At CHS, we prioritize safety for everyone involved in our business – our staff, external contractors, and of course our member-owners. See below for some seasonal safety considerations to keep in mind on your farm.
Three Points of Contact
The safest way to mount and dismount vehicles, equipment, and ladders is to maintain three points of constant contact. That means one hand and two feet, or two hands and one foot – at all times. Anything less and you’re risking a fall.
Tips for Using the THREE POINT System:
– Always face towards the equipment.
– Get a firm grip on the rails or handles.
– Look for obstacles on the ground before exiting.
– Mount and dismount when the equipment is stopped.
– Break the three-point contact only when you reach the ground, cab, or platform.
– Slow down and take extra care in wet, snowy, or icy weather.
– Avoid wearing loose or torn clothing that can catch on the equipment.
– Wear shoes with good support.
Common Mistakes to Avoid:
– Never jump – you may land off balance or on an uneven surface and fall.
– Don’t climb down with something in your free hand – put it on the vehicle floor and reach up for it when you get to the ground.
– Don’t use tires or wheel hubs as a step surface.
– Don’t use the door frame or door edge as a handhold.
Harvest can become a long season with less rest than other times of the year. Be aware of the signs of sleep deprivation and stop to rest if you reach that point, for your safety and the safety of others around you. Signs of sleep deprivation:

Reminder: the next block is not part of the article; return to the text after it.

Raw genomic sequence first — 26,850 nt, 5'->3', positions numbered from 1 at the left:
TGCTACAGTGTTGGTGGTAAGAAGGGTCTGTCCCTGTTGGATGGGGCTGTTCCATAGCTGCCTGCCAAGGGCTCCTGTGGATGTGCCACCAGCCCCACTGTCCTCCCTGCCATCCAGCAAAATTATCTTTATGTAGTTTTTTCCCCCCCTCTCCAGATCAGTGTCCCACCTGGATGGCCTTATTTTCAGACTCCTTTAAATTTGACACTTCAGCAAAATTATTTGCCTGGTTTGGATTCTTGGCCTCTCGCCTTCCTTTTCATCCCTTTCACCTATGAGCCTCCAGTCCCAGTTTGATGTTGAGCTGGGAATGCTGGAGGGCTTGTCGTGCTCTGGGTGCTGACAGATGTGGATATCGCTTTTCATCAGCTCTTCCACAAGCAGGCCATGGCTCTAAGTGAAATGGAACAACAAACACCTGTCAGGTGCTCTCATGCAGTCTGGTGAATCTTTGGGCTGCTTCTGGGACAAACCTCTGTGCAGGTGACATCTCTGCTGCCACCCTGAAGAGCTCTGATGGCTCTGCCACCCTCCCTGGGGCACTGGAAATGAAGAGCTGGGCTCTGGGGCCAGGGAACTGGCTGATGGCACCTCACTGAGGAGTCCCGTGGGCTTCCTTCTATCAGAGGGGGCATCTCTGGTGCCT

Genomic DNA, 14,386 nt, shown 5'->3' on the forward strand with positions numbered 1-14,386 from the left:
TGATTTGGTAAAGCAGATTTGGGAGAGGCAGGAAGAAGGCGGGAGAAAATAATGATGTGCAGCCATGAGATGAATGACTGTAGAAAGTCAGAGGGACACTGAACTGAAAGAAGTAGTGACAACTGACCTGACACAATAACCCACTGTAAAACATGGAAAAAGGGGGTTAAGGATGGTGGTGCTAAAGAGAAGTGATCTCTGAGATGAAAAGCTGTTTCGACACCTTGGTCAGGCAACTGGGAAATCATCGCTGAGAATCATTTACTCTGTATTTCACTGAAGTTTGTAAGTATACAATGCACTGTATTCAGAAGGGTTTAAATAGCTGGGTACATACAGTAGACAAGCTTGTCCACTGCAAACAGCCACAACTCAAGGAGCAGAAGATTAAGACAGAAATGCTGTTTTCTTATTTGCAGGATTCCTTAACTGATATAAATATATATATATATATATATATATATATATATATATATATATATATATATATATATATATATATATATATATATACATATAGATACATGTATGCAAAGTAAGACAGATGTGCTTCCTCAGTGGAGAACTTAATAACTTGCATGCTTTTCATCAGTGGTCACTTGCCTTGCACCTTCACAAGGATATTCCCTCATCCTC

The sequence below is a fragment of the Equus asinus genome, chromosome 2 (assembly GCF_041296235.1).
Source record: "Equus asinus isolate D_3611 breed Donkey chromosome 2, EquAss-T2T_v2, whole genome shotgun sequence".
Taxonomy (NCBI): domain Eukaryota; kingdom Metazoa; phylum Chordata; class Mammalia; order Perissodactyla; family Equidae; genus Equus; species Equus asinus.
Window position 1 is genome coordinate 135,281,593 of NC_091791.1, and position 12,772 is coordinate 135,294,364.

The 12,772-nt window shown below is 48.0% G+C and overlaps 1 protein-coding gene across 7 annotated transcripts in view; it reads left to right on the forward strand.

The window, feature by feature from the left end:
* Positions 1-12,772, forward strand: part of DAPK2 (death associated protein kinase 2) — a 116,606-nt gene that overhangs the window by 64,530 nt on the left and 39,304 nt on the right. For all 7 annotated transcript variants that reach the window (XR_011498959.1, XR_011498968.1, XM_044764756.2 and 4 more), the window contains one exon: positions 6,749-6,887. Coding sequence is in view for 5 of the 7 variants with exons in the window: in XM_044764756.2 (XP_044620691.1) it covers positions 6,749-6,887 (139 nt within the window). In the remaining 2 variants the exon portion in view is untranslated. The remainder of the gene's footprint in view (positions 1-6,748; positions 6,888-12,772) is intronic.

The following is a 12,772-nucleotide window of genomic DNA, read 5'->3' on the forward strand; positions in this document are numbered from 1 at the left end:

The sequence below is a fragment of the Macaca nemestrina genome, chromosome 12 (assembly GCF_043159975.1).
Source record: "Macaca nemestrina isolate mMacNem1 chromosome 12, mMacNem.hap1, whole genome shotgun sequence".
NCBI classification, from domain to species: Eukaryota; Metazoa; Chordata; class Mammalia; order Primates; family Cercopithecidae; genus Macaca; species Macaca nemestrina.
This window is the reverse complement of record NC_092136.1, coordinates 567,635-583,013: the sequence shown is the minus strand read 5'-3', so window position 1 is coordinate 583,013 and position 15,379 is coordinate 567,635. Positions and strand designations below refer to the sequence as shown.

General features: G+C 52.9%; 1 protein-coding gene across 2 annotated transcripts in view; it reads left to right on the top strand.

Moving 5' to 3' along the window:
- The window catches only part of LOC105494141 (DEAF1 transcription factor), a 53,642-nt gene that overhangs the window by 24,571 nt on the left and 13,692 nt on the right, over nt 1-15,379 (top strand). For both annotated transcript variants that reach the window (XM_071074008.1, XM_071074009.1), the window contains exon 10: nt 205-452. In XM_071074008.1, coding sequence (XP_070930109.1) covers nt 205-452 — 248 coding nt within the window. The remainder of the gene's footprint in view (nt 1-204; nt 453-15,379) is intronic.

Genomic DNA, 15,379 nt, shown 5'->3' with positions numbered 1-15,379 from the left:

- Difficulty focusing, frequent blinking, or heavy eyelids
- Daydreaming, wandering, or disconnected thoughts
- Trouble remembering the last few miles driven
- Yawning repeatedly or rubbing eyes
- Trouble keeping head up
- Drifting from lane to lane, tailgating, or hitting the shoulder or rumble strip
- Feeling restless or irritable
ATVs are different than other vehicles, as well from one another. Make sure you know the unique operating procedures for the ATV you are riding. Remember to be cautious and to know the limitations of both your skill and the equipment. Serious injury can result from improper use of these machines.
Below are key points to inspecting and operating your ATV safely:
Inspect Before You Ride
– Tires and wheels
– Controls and cables
– Lights and electrical
– Oil and fuel
– Know the land you are riding on and the limitations of your machine
– Stay away from dangerous terrain, such as steep slopes, swamps, or tall grasses
– When dismounting the ATV, watch carefully for mud, holes, ruts, or other obstacles that could trip you up
– Always look ahead and choose a speed that is proper for the terrain, visibility, operating conditions, and your experience.
– Pick the safest paths of travel around or over hazards.
– Adjust your speed well in advance when approaching a hazard.
Travel Safely Up and Down Hills
– Some hills are just too steep for your ATV – if the hill you are approaching looks too steep, it probably is.
– When approaching an uphill climb, move up on the seat and lean forward.
– Do not attempt to ride backward down a hill – should you begin rolling backward, do not apply the rear break abruptly.